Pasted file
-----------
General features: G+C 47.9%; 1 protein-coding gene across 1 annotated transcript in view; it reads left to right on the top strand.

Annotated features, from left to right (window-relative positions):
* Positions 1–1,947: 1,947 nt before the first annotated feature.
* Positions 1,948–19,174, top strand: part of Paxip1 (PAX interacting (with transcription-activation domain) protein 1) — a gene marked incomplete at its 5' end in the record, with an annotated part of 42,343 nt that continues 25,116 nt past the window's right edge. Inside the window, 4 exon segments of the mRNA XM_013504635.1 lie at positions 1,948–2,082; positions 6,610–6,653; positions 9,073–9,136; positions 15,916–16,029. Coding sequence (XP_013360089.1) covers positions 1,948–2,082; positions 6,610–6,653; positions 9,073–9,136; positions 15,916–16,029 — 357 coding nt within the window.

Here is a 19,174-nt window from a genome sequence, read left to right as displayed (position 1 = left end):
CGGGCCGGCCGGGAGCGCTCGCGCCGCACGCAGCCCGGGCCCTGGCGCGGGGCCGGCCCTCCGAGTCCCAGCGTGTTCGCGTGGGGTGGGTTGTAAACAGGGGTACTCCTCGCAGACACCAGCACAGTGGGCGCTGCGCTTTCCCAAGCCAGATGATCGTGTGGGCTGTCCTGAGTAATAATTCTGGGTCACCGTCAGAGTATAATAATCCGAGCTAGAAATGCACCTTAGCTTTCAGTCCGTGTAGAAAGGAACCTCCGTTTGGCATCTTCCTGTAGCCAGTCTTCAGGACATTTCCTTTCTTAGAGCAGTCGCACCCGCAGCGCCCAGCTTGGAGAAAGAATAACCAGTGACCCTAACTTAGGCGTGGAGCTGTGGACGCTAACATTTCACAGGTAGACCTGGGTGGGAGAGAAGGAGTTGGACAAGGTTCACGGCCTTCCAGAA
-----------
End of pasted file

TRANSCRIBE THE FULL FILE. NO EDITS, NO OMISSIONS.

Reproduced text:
General features: G+C 47.9%; 1 protein-coding gene across 1 annotated transcript in view; it reads left to right on the top strand.

Annotated features, from left to right (window-relative positions):
* Positions 1–1,947: 1,947 nt before the first annotated feature.
* Positions 1,948–19,174, top strand: part of Paxip1 (PAX interacting (with transcription-activation domain) protein 1) — a gene marked incomplete at its 5' end in the record, with an annotated part of 42,343 nt that continues 25,116 nt past the window's right edge. Inside the window, 4 exon segments of the mRNA XM_013504635.1 lie at positions 1,948–2,082; positions 6,610–6,653; positions 9,073–9,136; positions 15,916–16,029. Coding sequence (XP_013360089.1) covers positions 1,948–2,082; positions 6,610–6,653; positions 9,073–9,136; positions 15,916–16,029 — 357 coding nt within the window.

Here is a 19,174-nt window from a genome sequence, read left to right as displayed (position 1 = left end):
CGGGCCGGCCGGGAGCGCTCGCGCCGCACGCAGCCCGGGCCCTGGCGCGGGGCCGGCCCTCCGAGTCCCAGCGTGTTCGCGTGGGGTGGGTTGTAAACAGGGGTACTCCTCGCAGACACCAGCACAGTGGGCGCTGCGCTTTCCCAAGCCAGATGATCGTGTGGGCTGTCCTGAGTAATAATTCTGGGTCACCGTCAGAGTATAATAATCCGAGCTAGAAATGCACCTTAGCTTTCAGTCCGTGTAGAAAGGAACCTCCGTTTGGCATCTTCCTGTAGCCAGTCTTCAGGACATTTCCTTTCTTAGAGCAGTCGCACCCGCAGCGCCCAGCTTGGAGAAAGAATAACCAGTGACCCTAACTTAGGCGTGGAGCTGTGGACGCTAACATTTCACAGGTAGACCTGGGTGGGAGAGAAGGAGTTGGACAAGGTTCACGGCCTTCCAGAA